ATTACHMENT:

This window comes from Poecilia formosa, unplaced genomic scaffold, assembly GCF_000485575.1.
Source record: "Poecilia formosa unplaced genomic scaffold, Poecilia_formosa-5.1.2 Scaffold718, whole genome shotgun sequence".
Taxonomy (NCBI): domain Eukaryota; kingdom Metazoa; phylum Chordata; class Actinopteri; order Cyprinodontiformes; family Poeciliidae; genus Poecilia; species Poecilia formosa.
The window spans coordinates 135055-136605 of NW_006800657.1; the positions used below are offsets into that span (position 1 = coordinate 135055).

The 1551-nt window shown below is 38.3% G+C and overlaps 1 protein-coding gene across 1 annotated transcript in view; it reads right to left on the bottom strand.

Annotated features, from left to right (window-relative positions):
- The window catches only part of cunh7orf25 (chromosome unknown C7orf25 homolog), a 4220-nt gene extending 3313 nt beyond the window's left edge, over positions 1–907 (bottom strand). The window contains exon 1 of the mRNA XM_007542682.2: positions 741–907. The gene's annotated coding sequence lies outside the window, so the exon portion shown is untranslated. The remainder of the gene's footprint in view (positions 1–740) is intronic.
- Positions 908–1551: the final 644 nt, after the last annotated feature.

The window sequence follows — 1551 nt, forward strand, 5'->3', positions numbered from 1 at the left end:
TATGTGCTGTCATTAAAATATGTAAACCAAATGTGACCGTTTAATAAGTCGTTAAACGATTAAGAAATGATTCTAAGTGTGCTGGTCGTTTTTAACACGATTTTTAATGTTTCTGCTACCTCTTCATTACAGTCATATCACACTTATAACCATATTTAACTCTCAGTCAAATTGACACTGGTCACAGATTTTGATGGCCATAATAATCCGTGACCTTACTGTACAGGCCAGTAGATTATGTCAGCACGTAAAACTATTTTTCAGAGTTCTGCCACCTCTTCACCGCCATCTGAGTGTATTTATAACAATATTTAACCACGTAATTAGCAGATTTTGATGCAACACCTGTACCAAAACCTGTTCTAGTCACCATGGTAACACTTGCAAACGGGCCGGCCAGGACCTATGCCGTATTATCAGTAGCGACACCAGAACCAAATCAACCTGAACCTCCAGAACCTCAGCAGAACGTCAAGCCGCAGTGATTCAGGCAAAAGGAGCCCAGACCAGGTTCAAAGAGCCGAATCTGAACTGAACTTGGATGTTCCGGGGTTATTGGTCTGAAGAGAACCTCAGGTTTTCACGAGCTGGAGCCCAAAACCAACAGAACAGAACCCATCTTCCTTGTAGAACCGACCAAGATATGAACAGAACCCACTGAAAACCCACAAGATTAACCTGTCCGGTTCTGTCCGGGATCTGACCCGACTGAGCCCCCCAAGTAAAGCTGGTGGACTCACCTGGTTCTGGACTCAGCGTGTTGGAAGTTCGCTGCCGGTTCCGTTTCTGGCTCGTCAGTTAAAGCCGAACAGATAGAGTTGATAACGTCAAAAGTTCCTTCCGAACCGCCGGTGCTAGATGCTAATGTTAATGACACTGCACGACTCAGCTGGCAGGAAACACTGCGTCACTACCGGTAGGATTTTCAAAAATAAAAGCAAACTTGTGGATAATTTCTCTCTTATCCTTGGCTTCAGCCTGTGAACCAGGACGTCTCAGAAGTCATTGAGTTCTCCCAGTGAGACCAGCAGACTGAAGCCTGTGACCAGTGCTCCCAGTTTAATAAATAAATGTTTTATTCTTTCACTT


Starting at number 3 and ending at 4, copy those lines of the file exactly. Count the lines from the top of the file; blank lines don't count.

Taxonomy (NCBI): domain Eukaryota; kingdom Metazoa; phylum Chordata; class Actinopteri; order Cyprinodontiformes; family Poeciliidae; genus Poecilia; species Poecilia formosa.
The window spans coordinates 135055-136605 of NW_006800657.1; the positions used below are offsets into that span (position 1 = coordinate 135055).